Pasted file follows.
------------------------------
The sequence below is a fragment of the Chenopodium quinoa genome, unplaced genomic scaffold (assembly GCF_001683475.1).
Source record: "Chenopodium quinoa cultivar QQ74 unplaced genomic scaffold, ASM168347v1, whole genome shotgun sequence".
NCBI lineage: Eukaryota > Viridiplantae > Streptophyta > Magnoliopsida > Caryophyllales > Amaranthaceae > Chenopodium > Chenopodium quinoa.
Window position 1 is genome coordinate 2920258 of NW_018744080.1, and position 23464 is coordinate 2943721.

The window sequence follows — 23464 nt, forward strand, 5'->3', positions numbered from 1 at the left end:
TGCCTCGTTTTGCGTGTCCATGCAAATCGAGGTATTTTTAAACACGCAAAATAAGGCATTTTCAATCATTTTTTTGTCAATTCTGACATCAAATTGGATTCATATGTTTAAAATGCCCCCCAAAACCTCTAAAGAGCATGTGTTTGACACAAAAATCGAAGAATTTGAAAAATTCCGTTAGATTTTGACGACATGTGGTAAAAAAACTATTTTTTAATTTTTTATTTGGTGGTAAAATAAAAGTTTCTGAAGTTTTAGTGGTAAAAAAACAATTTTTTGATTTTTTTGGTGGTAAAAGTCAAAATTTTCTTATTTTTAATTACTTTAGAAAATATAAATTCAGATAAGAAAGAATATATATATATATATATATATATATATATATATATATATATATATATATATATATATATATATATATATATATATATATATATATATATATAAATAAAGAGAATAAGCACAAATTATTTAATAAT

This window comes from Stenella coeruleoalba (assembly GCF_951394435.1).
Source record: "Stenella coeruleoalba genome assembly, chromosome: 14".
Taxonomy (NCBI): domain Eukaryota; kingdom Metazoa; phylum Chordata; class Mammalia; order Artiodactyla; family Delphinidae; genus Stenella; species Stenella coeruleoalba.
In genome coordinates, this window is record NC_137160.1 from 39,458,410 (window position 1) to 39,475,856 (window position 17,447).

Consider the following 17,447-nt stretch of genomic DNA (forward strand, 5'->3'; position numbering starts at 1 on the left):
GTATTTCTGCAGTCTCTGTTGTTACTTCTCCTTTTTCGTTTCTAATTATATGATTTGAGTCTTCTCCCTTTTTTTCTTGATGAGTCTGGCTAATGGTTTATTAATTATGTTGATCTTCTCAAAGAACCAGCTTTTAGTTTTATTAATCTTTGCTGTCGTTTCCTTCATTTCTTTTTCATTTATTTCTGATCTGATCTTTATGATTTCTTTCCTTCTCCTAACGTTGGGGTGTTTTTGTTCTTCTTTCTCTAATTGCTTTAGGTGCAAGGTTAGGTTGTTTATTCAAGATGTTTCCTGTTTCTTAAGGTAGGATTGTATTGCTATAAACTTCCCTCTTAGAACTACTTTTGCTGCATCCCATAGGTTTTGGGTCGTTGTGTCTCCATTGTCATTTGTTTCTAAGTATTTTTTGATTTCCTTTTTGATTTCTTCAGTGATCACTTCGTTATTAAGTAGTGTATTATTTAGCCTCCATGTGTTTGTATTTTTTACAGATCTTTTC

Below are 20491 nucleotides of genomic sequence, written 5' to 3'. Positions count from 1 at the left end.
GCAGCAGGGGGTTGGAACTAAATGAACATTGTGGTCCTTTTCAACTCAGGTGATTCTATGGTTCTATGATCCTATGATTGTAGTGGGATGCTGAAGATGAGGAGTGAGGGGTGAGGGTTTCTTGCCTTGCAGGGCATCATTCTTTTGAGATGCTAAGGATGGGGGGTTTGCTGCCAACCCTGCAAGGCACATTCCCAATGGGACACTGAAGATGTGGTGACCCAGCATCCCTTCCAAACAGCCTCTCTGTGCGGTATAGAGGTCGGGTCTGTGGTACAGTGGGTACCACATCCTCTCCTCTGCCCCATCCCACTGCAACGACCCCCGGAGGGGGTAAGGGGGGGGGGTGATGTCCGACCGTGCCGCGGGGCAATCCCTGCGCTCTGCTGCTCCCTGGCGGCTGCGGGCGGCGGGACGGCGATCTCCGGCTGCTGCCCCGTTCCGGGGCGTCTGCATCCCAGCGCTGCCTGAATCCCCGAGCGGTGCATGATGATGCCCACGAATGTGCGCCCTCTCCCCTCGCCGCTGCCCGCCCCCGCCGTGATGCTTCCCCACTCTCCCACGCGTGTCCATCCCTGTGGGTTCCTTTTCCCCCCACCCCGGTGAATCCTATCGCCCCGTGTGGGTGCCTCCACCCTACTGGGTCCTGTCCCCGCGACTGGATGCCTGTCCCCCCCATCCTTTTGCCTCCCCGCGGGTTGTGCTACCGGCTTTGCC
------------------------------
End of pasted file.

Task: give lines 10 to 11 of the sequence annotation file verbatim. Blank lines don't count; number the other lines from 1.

In genome coordinates, this window is record NC_137160.1 from 39,458,410 (window position 1) to 39,475,856 (window position 17,447).

Consider the following 17,447-nt stretch of genomic DNA (forward strand, 5'->3'; position numbering starts at 1 on the left):